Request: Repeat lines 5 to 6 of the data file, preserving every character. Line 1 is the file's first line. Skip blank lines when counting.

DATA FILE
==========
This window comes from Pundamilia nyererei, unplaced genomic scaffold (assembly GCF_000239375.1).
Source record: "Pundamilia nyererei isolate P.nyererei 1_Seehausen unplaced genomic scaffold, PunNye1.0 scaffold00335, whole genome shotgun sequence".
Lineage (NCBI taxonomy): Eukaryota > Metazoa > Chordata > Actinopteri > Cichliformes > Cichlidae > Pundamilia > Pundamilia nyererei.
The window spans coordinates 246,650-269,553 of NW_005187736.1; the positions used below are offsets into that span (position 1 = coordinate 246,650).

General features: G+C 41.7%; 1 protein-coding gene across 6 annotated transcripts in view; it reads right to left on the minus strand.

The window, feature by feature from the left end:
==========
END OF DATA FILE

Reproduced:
General features: G+C 41.7%; 1 protein-coding gene across 6 annotated transcripts in view; it reads right to left on the minus strand.

The window, feature by feature from the left end: